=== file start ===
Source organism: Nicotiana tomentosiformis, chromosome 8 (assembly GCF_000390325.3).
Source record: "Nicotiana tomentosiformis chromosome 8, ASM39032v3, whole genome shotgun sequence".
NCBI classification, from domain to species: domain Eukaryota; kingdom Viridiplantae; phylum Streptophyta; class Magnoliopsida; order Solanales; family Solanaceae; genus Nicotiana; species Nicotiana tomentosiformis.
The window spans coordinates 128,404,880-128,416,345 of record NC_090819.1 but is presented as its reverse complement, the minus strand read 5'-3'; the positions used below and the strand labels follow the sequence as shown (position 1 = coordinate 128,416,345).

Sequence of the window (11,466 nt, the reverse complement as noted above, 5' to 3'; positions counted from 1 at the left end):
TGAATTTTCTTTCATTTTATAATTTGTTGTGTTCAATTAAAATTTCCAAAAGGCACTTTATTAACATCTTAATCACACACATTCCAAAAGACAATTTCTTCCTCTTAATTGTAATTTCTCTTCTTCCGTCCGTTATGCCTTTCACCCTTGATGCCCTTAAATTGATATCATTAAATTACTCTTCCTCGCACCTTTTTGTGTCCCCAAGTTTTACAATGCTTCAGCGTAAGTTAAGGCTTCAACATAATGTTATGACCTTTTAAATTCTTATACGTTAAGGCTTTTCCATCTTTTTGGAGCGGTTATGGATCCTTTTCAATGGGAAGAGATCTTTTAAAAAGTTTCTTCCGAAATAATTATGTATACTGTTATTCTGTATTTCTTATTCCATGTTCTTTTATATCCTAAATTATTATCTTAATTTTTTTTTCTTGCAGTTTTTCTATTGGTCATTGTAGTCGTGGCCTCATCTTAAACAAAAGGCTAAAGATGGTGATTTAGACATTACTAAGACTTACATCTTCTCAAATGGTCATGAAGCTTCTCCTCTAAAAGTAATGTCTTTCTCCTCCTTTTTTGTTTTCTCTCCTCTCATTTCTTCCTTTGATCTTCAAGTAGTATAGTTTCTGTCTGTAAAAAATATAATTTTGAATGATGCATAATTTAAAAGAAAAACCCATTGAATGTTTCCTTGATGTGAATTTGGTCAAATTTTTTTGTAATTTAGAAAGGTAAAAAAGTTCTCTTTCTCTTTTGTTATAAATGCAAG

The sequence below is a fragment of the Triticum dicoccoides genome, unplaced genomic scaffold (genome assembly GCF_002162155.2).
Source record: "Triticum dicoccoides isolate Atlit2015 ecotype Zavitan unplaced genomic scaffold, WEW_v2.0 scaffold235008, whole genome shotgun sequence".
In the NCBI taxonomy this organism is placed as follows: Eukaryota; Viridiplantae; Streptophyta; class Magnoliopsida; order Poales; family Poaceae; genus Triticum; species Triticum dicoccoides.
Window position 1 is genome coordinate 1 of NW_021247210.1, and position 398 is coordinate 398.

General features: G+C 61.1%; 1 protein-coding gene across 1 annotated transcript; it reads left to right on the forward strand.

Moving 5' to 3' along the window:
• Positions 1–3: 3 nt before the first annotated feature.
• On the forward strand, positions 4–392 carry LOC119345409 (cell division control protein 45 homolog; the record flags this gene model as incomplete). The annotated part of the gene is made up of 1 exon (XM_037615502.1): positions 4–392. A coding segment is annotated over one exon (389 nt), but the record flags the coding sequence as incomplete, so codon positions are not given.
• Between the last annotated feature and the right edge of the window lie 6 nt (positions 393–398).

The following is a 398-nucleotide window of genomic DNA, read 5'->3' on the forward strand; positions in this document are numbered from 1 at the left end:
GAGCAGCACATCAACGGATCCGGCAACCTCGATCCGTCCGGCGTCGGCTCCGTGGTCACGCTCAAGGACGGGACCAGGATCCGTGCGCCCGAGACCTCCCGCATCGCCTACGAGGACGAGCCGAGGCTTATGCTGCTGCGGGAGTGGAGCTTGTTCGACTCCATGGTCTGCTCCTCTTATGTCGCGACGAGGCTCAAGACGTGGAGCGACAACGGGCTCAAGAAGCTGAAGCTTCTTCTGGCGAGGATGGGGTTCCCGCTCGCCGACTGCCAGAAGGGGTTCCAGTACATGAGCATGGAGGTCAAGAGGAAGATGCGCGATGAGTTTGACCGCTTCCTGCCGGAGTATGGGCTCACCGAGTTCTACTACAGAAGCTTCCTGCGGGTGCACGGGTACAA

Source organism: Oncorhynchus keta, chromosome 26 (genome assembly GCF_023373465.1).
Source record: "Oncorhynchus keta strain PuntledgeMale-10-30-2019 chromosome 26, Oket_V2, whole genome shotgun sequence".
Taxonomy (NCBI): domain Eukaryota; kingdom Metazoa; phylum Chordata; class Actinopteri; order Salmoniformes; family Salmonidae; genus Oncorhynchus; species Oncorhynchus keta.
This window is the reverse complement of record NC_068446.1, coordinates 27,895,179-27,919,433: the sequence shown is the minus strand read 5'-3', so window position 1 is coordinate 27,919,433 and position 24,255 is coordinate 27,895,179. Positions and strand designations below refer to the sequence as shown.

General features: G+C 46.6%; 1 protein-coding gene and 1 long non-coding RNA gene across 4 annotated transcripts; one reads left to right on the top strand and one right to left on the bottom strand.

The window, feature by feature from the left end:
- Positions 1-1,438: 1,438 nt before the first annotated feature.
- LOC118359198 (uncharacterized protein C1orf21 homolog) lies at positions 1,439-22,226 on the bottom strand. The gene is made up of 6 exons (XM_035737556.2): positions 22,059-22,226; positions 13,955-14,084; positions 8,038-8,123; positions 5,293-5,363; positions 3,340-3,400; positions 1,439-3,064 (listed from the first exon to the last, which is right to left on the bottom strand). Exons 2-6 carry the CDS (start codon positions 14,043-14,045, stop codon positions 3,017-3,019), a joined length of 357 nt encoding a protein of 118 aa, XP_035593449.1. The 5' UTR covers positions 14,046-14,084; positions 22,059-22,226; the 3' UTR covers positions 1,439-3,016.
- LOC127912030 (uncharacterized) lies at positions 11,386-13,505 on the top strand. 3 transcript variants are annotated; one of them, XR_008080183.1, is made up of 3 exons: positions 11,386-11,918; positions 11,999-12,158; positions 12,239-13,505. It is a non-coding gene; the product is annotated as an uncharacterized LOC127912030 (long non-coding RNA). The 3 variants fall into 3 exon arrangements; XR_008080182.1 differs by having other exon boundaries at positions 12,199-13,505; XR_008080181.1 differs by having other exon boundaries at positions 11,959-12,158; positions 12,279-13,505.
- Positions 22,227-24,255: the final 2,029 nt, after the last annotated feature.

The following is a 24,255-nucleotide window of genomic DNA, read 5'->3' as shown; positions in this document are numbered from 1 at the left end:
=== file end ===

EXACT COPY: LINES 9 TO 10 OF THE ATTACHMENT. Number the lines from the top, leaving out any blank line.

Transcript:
In the NCBI taxonomy this organism is placed as follows: Eukaryota; Viridiplantae; Streptophyta; class Magnoliopsida; order Poales; family Poaceae; genus Triticum; species Triticum dicoccoides.
Window position 1 is genome coordinate 1 of NW_021247210.1, and position 398 is coordinate 398.